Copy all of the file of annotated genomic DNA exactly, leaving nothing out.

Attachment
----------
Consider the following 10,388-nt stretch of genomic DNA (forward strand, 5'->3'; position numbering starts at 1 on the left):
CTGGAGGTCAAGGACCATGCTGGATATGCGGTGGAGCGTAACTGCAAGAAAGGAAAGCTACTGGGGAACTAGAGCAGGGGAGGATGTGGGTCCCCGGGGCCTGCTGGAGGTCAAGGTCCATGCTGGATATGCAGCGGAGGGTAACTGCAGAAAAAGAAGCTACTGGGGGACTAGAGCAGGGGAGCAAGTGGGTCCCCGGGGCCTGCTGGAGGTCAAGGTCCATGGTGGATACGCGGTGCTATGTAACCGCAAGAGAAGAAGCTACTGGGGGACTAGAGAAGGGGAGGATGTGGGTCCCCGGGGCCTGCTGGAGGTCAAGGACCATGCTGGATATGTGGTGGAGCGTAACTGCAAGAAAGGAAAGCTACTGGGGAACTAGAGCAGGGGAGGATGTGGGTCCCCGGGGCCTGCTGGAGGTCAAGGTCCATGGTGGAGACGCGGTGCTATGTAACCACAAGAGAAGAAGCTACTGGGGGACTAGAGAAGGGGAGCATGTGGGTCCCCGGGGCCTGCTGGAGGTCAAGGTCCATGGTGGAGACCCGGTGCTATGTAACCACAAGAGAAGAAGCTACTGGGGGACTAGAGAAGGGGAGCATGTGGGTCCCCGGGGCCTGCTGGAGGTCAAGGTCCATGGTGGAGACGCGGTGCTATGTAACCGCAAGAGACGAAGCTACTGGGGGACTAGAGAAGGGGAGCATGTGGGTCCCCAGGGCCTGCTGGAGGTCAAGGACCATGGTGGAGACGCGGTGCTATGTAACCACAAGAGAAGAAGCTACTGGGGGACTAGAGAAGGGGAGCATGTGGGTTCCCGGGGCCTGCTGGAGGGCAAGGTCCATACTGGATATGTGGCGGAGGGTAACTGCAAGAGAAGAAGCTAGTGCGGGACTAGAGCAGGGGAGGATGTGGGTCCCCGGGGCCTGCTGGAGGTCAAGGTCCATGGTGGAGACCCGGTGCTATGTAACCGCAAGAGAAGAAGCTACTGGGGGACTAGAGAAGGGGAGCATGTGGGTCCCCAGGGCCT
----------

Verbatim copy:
Consider the following 10,388-nt stretch of genomic DNA (forward strand, 5'->3'; position numbering starts at 1 on the left):
CTGGAGGTCAAGGACCATGCTGGATATGCGGTGGAGCGTAACTGCAAGAAAGGAAAGCTACTGGGGAACTAGAGCAGGGGAGGATGTGGGTCCCCGGGGCCTGCTGGAGGTCAAGGTCCATGCTGGATATGCAGCGGAGGGTAACTGCAGAAAAAGAAGCTACTGGGGGACTAGAGCAGGGGAGCAAGTGGGTCCCCGGGGCCTGCTGGAGGTCAAGGTCCATGGTGGATACGCGGTGCTATGTAACCGCAAGAGAAGAAGCTACTGGGGGACTAGAGAAGGGGAGGATGTGGGTCCCCGGGGCCTGCTGGAGGTCAAGGACCATGCTGGATATGTGGTGGAGCGTAACTGCAAGAAAGGAAAGCTACTGGGGAACTAGAGCAGGGGAGGATGTGGGTCCCCGGGGCCTGCTGGAGGTCAAGGTCCATGGTGGAGACGCGGTGCTATGTAACCACAAGAGAAGAAGCTACTGGGGGACTAGAGAAGGGGAGCATGTGGGTCCCCGGGGCCTGCTGGAGGTCAAGGTCCATGGTGGAGACCCGGTGCTATGTAACCACAAGAGAAGAAGCTACTGGGGGACTAGAGAAGGGGAGCATGTGGGTCCCCGGGGCCTGCTGGAGGTCAAGGTCCATGGTGGAGACGCGGTGCTATGTAACCGCAAGAGACGAAGCTACTGGGGGACTAGAGAAGGGGAGCATGTGGGTCCCCAGGGCCTGCTGGAGGTCAAGGACCATGGTGGAGACGCGGTGCTATGTAACCACAAGAGAAGAAGCTACTGGGGGACTAGAGAAGGGGAGCATGTGGGTTCCCGGGGCCTGCTGGAGGGCAAGGTCCATACTGGATATGTGGCGGAGGGTAACTGCAAGAGAAGAAGCTAGTGCGGGACTAGAGCAGGGGAGGATGTGGGTCCCCGGGGCCTGCTGGAGGTCAAGGTCCATGGTGGAGACCCGGTGCTATGTAACCGCAAGAGAAGAAGCTACTGGGGGACTAGAGAAGGGGAGCATGTGGGTCCCCAGGGCCT